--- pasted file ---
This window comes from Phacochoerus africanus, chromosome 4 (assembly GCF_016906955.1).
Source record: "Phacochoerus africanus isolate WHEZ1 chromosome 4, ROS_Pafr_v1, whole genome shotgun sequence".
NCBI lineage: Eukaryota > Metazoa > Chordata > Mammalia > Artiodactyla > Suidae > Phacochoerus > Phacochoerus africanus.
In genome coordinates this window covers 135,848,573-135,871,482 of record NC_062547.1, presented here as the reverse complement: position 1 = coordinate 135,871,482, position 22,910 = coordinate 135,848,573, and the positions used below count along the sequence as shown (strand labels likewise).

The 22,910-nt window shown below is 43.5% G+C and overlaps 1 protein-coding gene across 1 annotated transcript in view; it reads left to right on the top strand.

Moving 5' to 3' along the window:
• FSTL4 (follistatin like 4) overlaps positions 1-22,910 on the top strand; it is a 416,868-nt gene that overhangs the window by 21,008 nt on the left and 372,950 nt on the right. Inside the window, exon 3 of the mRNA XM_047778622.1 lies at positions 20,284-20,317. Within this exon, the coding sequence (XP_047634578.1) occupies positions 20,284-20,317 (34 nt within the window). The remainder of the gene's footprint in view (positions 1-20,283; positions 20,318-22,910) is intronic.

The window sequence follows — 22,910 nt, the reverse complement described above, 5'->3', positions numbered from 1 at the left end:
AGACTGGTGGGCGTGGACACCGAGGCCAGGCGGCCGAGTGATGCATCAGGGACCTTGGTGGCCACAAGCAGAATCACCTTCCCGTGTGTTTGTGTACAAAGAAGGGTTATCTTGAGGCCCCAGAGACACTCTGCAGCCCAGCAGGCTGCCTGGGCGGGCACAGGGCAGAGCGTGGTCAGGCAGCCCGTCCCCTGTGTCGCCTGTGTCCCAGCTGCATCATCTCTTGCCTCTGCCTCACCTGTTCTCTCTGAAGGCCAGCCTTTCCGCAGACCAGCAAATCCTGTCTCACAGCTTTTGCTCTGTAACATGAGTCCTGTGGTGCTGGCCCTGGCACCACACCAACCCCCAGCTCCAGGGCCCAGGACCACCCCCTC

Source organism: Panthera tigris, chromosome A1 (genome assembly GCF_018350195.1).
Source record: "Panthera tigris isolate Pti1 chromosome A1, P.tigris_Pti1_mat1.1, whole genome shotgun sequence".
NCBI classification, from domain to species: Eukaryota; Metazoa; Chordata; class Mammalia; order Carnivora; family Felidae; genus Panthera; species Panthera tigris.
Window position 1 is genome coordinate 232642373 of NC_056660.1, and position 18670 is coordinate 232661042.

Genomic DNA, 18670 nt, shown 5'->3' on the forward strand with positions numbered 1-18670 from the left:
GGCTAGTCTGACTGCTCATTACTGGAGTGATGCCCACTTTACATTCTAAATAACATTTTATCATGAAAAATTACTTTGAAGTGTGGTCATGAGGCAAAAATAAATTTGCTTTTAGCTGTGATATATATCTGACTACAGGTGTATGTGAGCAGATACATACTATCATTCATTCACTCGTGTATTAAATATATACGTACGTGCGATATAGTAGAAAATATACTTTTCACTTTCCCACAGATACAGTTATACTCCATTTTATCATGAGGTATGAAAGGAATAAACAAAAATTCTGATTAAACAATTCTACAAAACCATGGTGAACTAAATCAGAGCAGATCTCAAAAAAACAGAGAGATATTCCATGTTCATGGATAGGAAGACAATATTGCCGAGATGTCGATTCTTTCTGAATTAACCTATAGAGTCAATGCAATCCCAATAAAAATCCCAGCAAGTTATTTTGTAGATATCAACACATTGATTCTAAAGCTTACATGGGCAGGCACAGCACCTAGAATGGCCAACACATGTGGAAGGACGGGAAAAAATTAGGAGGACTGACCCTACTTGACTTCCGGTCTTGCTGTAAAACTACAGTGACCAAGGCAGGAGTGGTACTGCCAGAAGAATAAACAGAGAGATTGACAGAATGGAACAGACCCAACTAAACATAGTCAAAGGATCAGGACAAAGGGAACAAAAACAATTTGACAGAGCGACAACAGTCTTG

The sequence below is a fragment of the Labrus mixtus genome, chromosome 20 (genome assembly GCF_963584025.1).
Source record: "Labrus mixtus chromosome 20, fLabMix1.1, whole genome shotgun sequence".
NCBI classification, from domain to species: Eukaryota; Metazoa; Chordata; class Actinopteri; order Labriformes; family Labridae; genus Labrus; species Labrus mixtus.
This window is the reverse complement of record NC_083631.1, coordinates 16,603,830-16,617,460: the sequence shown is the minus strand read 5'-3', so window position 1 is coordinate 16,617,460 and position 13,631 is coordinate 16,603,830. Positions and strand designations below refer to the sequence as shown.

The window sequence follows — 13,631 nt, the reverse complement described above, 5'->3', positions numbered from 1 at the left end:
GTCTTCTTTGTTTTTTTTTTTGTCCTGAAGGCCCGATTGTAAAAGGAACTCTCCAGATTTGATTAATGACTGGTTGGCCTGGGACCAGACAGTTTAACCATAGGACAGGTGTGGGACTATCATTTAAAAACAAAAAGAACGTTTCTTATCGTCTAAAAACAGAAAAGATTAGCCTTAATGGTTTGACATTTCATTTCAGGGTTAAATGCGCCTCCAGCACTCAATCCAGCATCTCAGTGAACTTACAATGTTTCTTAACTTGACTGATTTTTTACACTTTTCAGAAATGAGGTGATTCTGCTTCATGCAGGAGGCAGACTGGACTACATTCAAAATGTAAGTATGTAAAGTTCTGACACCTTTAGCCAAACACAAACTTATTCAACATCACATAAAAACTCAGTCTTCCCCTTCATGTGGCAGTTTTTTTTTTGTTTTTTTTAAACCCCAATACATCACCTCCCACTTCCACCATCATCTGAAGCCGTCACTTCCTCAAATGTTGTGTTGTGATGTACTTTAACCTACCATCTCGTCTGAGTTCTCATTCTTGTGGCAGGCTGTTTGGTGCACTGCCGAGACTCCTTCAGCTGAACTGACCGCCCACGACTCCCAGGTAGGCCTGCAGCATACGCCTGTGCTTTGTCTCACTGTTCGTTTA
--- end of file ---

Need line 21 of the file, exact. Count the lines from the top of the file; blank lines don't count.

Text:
GTCTTCTTTGTTTTTTTTTTTGTCCTGAAGGCCCGATTGTAAAAGGAACTCTCCAGATTTGATTAATGACTGGTTGGCCTGGGACCAGACAGTTTAACCATAGGACAGGTGTGGGACTATCATTTAAAAACAAAAAGAACGTTTCTTATCGTCTAAAAACAGAAAAGATTAGCCTTAATGGTTTGACATTTCATTTCAGGGTTAAATGCGCCTCCAGCACTCAATCCAGCATCTCAGTGAACTTACAATGTTTCTTAACTTGACTGATTTTTTACACTTTTCAGAAATGAGGTGATTCTGCTTCATGCAGGAGGCAGACTGGACTACATTCAAAATGTAAGTATGTAAAGTTCTGACACCTTTAGCCAAACACAAACTTATTCAACATCACATAAAAACTCAGTCTTCCCCTTCATGTGGCAGTTTTTTTTTTGTTTTTTTTAAACCCCAATACATCACCTCCCACTTCCACCATCATCTGAAGCCGTCACTTCCTCAAATGTTGTGTTGTGATGTACTTTAACCTACCATCTCGTCTGAGTTCTCATTCTTGTGGCAGGCTGTTTGGTGCACTGCCGAGACTCCTTCAGCTGAACTGACCGCCCACGACTCCCAGGTAGGCCTGCAGCATACGCCTGTGCTTTGTCTCACTGTTCGTTTA